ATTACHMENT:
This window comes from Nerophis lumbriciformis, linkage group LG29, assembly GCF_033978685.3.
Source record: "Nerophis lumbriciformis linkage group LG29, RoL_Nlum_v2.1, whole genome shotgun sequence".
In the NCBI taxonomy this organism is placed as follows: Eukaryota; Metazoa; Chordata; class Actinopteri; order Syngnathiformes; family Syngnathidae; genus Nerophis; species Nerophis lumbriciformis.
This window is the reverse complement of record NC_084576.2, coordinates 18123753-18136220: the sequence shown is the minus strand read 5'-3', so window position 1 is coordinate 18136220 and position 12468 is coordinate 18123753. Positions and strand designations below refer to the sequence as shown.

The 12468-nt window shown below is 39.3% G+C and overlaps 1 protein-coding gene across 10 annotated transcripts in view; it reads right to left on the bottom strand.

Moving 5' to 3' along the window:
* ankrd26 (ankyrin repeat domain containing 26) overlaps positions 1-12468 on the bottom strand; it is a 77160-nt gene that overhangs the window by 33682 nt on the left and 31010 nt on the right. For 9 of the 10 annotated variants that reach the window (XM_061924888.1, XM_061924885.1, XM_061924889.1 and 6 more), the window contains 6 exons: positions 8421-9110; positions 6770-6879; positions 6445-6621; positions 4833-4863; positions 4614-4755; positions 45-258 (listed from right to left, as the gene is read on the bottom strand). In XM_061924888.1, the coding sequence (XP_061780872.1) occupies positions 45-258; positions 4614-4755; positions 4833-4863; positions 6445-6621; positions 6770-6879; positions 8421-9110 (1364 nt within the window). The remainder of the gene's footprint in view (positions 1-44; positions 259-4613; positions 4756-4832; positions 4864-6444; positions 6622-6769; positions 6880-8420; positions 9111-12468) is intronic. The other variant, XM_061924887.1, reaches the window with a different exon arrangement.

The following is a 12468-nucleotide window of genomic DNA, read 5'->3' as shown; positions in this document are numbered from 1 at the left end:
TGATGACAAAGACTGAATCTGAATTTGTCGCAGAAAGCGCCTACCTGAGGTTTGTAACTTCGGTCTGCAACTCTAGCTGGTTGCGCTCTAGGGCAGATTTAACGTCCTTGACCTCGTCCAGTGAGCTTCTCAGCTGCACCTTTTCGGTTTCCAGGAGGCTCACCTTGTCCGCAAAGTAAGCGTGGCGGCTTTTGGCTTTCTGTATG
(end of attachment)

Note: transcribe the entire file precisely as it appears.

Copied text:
This window comes from Nerophis lumbriciformis, linkage group LG29, assembly GCF_033978685.3.
Source record: "Nerophis lumbriciformis linkage group LG29, RoL_Nlum_v2.1, whole genome shotgun sequence".
In the NCBI taxonomy this organism is placed as follows: Eukaryota; Metazoa; Chordata; class Actinopteri; order Syngnathiformes; family Syngnathidae; genus Nerophis; species Nerophis lumbriciformis.
This window is the reverse complement of record NC_084576.2, coordinates 18123753-18136220: the sequence shown is the minus strand read 5'-3', so window position 1 is coordinate 18136220 and position 12468 is coordinate 18123753. Positions and strand designations below refer to the sequence as shown.

The 12468-nt window shown below is 39.3% G+C and overlaps 1 protein-coding gene across 10 annotated transcripts in view; it reads right to left on the bottom strand.

Moving 5' to 3' along the window:
* ankrd26 (ankyrin repeat domain containing 26) overlaps positions 1-12468 on the bottom strand; it is a 77160-nt gene that overhangs the window by 33682 nt on the left and 31010 nt on the right. For 9 of the 10 annotated variants that reach the window (XM_061924888.1, XM_061924885.1, XM_061924889.1 and 6 more), the window contains 6 exons: positions 8421-9110; positions 6770-6879; positions 6445-6621; positions 4833-4863; positions 4614-4755; positions 45-258 (listed from right to left, as the gene is read on the bottom strand). In XM_061924888.1, the coding sequence (XP_061780872.1) occupies positions 45-258; positions 4614-4755; positions 4833-4863; positions 6445-6621; positions 6770-6879; positions 8421-9110 (1364 nt within the window). The remainder of the gene's footprint in view (positions 1-44; positions 259-4613; positions 4756-4832; positions 4864-6444; positions 6622-6769; positions 6880-8420; positions 9111-12468) is intronic. The other variant, XM_061924887.1, reaches the window with a different exon arrangement.

The following is a 12468-nucleotide window of genomic DNA, read 5'->3' as shown; positions in this document are numbered from 1 at the left end:
TGATGACAAAGACTGAATCTGAATTTGTCGCAGAAAGCGCCTACCTGAGGTTTGTAACTTCGGTCTGCAACTCTAGCTGGTTGCGCTCTAGGGCAGATTTAACGTCCTTGACCTCGTCCAGTGAGCTTCTCAGCTGCACCTTTTCGGTTTCCAGGAGGCTCACCTTGTCCGCAAAGTAAGCGTGGCGGCTTTTGGCTTTCTGTATG